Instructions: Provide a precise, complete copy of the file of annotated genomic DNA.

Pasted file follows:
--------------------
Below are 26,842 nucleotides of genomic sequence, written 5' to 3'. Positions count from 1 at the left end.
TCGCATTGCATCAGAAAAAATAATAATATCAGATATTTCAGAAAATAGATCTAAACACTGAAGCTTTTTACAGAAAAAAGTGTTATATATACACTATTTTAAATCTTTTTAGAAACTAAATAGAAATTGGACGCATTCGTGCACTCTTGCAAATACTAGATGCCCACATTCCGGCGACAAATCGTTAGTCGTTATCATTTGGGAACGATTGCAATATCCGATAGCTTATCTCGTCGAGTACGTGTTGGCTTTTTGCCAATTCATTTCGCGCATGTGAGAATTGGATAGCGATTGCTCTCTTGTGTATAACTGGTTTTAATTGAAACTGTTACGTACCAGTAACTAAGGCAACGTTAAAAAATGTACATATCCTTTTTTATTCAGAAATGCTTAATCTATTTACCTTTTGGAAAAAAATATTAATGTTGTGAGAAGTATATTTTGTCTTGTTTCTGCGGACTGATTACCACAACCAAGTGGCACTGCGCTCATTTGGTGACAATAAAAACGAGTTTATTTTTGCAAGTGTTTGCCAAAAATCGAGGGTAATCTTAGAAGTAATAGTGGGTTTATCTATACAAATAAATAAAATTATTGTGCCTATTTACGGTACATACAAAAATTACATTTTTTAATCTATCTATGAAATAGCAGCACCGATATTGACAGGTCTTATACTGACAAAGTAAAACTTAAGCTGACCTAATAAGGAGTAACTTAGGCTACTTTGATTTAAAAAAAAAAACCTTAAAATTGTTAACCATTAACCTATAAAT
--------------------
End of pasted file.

Below are 26,842 nucleotides of genomic sequence, written 5' to 3'. Positions count from 1 at the left end.
TCGCATTGCATCAGAAAAAATAATAATATCAGATATTTCAGAAAATAGATCTAAACACTGAAGCTTTTTACAGAAAAAAGTGTTATATATACACTATTTTAAATCTTTTTAGAAACTAAATAGAAATTGGACGCATTCGTGCACTCTTGCAAATACTAGATGCCCACATTCCGGCGACAAATCGTTAGTCGTTATCATTTGGGAACGATTGCAATATCCGATAGCTTATCTCGTCGAGTACGTGTTGGCTTTTTGCCAATTCATTTCGCGCATGTGAGAATTGGATAGCGATTGCTCTCTTGTGTATAACTGGTTTTAATTGAAACTGTTACGTACCAGTAACTAAGGCAACGTTAAAAAATGTACATATCCTTTTTTATTCAGAAATGCTTAATCTATTTACCTTTTGGAAAAAAATATTAATGTTGTGAGAAGTATATTTTGTCTTGTTTCTGCGGACTGATTACCACAACCAAGTGGCACTGCGCTCATTTGGTGACAATAAAAACGAGTTTATTTTTGCAAGTGTTTGCCAAAAATCGAGGGTAATCTTAGAAGTAATAGTGGGTTTATCTATACAAATAAATAAAATTATTGTGCCTATTTACGGTACATACAAAAATTACATTTTTTAATCTATCTATGAAATAGCAGCACCGATATTGACAGGTCTTATACTGACAAAGTAAAACTTAAGCTGACCTAATAAGGAGTAACTTAGGCTACTTTGATTTAAAAAAAAAAACCTTAAAATTGTTAACCATTAACCTATAAAT